It is currently April 26th, 2017, 9:28 am

All times are UTC - 8 hours




Post new topic Reply to topic  [ 6 posts ] 
Author Message
 Post subject: New Northernmost Entry
PostPosted: July 1st, 2016, 3:22 pm 
User avatar

Joined: January 7th, 2013, 10:31 pm
Posts: 112
Location: Alaska
Moved Wood Frog records one degree of latitude North and knocked off another Alaska borough. 90 miles short of the Arctic Circle. I'll get one above it one of these days.

http://www.naherp.com/viewrecord.php?r_id=260105


Top
 Profile WWW 
Reply with quote  
 Post subject: Re: New Northernmost Entry
PostPosted: July 2nd, 2016, 9:34 am 
User avatar

Joined: June 7th, 2010, 10:41 am
Posts: 4618
Location: "Buy My Books"-land
Congratulations! That's really cool. :thumb:


Top
 Profile  
Reply with quote  
 Post subject: Re: New Northernmost Entry
PostPosted: July 2nd, 2016, 8:26 pm 
User avatar

Joined: January 7th, 2013, 10:31 pm
Posts: 112
Location: Alaska
Thank you, and thank you for your two kingsnake books, I found them very helpful when I was in California.


Top
 Profile WWW 
Reply with quote  
 Post subject: Re: New Northernmost Entry
PostPosted: July 3rd, 2016, 10:01 am 
User avatar

Joined: October 18th, 2010, 7:55 pm
Posts: 631
Location: San Diego, CA
Well done Jamez!

Do you think global warming is expanding wood frogs range to the North?

Catch any fish in that same area?


Cheers,


Jeff


Top
 Profile  
Reply with quote  
 Post subject: Re: New Northernmost Entry
PostPosted: July 3rd, 2016, 10:57 am 

Joined: June 7th, 2010, 10:42 am
Posts: 2197
Congratulations, James! Exciting entry!


Top
 Profile  
Reply with quote  
 Post subject: Re: New Northernmost Entry
PostPosted: July 5th, 2016, 1:31 pm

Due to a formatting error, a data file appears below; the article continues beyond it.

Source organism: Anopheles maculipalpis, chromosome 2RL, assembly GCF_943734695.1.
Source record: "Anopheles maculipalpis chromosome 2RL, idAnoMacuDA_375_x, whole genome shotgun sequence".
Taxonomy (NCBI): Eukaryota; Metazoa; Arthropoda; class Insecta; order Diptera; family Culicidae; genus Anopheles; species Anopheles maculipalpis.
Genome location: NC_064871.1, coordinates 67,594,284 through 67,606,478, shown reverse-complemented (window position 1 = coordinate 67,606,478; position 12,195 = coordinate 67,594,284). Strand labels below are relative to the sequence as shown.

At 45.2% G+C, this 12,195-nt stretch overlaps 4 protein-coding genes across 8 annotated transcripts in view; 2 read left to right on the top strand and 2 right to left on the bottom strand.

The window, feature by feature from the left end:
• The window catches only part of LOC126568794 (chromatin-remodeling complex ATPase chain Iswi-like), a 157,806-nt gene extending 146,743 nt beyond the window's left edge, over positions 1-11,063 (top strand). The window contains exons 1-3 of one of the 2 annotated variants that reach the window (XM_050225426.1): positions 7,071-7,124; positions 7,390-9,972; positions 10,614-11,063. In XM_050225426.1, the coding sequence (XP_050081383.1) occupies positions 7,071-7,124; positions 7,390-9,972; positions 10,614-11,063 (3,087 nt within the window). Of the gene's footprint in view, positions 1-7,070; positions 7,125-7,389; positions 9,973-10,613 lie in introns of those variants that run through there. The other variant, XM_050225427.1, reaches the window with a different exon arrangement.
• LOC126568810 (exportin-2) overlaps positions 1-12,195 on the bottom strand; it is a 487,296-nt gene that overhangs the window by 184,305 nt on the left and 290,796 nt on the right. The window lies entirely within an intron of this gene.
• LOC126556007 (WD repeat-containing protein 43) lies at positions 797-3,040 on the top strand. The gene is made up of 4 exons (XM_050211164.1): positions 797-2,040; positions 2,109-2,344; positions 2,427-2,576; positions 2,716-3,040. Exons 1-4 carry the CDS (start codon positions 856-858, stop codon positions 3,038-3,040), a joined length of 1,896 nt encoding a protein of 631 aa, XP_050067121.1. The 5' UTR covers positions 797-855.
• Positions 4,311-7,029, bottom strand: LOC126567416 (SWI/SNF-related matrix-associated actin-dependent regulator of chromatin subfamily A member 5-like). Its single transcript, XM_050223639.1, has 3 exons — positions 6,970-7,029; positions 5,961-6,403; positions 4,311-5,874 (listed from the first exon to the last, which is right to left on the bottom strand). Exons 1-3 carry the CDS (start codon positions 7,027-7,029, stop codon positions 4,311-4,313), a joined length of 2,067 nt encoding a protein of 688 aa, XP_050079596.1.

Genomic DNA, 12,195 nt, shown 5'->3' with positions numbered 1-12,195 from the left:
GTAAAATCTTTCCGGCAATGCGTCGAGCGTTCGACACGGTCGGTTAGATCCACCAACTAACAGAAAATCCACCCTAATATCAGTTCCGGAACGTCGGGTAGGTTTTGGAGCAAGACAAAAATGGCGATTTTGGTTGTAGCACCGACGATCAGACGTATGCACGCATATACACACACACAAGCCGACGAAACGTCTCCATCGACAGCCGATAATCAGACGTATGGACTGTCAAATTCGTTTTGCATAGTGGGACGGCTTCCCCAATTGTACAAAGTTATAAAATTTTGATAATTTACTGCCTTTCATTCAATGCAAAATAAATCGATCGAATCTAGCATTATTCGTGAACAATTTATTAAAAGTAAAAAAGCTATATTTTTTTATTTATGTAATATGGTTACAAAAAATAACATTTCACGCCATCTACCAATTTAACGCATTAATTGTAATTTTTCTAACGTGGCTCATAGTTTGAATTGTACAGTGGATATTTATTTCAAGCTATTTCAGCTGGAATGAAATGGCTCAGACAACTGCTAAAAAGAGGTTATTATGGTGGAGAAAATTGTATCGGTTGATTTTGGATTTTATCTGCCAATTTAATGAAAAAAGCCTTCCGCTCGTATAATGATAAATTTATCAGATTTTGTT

User avatar

Joined: January 7th, 2013, 10:31 pm
Posts: 112
Location: Alaska
Jeff- Other species that depend on forest ecosystems are expanding north of the Brooks Range and Arctic Circle as the tree line creeps further north along rivers and streams. This is documented in moose and snowshoe hare, and others. It wouldn't surprise me if wood frogs were able to do the same. However in many parts of Alaska, the warmer weather is also bringing less snowfall-- or at least causing the snowpack to melt at intervals and expose bare ground to later cold periods. Dormant wood frogs rely on deep snow to insulate them from extreme subzero temps that would otherwise kill them despite the natural antifreeze in their body. So there has been some concern that wood frog populations up here might suffer. As far as I know, it's all theoretical. The University of Alaska studies them pretty extensively with an eye toward exploiting their antifreeze properties for medical purposes and the last I read was that if the frogs are frozen much below zero, the survival rate plummets. Based on that various local sources have concluded that the type of winters that we've been having (little snow, periodic melt-offs, bare ground in January and February) must hurt their populations. But I haven't seen any population studies to support the assumption. I couldn't say objectively whether I see less of them than I did as a kid. I spend less time looking for them, but they still reliably turn up in all the same places they used to.

Caught a few grayling up that way, but it was a bit early and the fish hadn't moved into their summer feeding areas in large numbers so fishing was slow.


Top
 Profile WWW 
Reply with quote  
Display posts from previous:  Sort by  
Post new topic Reply to topic  [ 6 posts ] 

All times are UTC - 8 hours


Who is online

Users browsing this forum: No registered users and 2 guests


You cannot post new topics in this forum
You cannot reply to topics in this forum
You cannot edit your posts in this forum
You cannot delete your posts in this forum

Search for:
Jump to: